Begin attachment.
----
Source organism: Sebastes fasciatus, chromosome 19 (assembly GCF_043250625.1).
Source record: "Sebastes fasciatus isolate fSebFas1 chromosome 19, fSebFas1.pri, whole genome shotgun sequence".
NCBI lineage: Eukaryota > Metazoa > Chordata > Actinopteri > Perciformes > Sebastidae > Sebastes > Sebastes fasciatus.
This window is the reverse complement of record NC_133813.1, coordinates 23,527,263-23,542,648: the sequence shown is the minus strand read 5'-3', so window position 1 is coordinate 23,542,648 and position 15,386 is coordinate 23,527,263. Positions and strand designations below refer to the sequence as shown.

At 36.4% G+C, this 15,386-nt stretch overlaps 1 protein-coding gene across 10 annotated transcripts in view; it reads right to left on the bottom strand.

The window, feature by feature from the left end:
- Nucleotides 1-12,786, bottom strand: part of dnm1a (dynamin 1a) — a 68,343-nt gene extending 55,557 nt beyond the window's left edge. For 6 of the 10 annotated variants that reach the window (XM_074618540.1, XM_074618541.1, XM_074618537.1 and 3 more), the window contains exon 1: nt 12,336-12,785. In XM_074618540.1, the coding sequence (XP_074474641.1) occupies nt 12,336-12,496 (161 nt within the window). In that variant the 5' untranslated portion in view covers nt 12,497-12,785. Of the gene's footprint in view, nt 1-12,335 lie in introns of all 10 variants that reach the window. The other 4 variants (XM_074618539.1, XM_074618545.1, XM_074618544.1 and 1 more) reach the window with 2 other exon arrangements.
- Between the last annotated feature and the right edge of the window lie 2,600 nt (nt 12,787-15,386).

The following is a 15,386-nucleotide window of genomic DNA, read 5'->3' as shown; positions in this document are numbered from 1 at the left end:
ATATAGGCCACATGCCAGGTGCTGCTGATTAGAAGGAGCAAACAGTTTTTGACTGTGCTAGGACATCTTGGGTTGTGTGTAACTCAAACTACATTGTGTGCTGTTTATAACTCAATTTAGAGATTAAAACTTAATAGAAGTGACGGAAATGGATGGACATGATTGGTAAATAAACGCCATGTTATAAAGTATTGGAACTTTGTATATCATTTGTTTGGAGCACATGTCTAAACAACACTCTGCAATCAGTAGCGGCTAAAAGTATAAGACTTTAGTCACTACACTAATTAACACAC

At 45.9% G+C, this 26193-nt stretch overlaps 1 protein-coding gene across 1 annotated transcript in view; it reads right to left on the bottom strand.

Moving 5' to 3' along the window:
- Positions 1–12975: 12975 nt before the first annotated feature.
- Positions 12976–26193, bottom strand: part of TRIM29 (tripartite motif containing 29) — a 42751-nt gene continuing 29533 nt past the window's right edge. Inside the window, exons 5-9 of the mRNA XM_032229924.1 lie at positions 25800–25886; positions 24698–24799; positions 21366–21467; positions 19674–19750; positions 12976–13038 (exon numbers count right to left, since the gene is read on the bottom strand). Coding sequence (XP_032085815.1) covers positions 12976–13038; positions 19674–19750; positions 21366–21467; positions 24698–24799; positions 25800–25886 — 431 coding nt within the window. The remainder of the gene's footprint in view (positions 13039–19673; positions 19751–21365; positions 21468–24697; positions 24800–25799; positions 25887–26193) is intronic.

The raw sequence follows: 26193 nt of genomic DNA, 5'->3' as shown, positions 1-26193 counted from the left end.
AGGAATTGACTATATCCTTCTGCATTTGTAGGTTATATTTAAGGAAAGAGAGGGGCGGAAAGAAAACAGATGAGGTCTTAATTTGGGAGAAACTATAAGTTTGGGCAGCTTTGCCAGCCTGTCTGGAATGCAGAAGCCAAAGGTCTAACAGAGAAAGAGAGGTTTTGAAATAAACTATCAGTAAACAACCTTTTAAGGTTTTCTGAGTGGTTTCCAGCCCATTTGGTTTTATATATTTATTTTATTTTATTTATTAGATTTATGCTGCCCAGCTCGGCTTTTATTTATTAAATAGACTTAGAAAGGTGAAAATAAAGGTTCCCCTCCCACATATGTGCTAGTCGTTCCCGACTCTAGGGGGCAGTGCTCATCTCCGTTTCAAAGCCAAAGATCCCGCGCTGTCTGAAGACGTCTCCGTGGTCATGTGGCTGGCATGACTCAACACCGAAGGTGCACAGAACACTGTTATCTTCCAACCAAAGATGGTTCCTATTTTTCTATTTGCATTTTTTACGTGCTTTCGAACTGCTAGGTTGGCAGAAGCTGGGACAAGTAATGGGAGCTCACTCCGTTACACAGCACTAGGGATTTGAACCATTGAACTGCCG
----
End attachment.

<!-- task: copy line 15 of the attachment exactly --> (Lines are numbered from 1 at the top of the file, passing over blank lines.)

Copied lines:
The raw sequence follows: 26193 nt of genomic DNA, 5'->3' as shown, positions 1-26193 counted from the left end.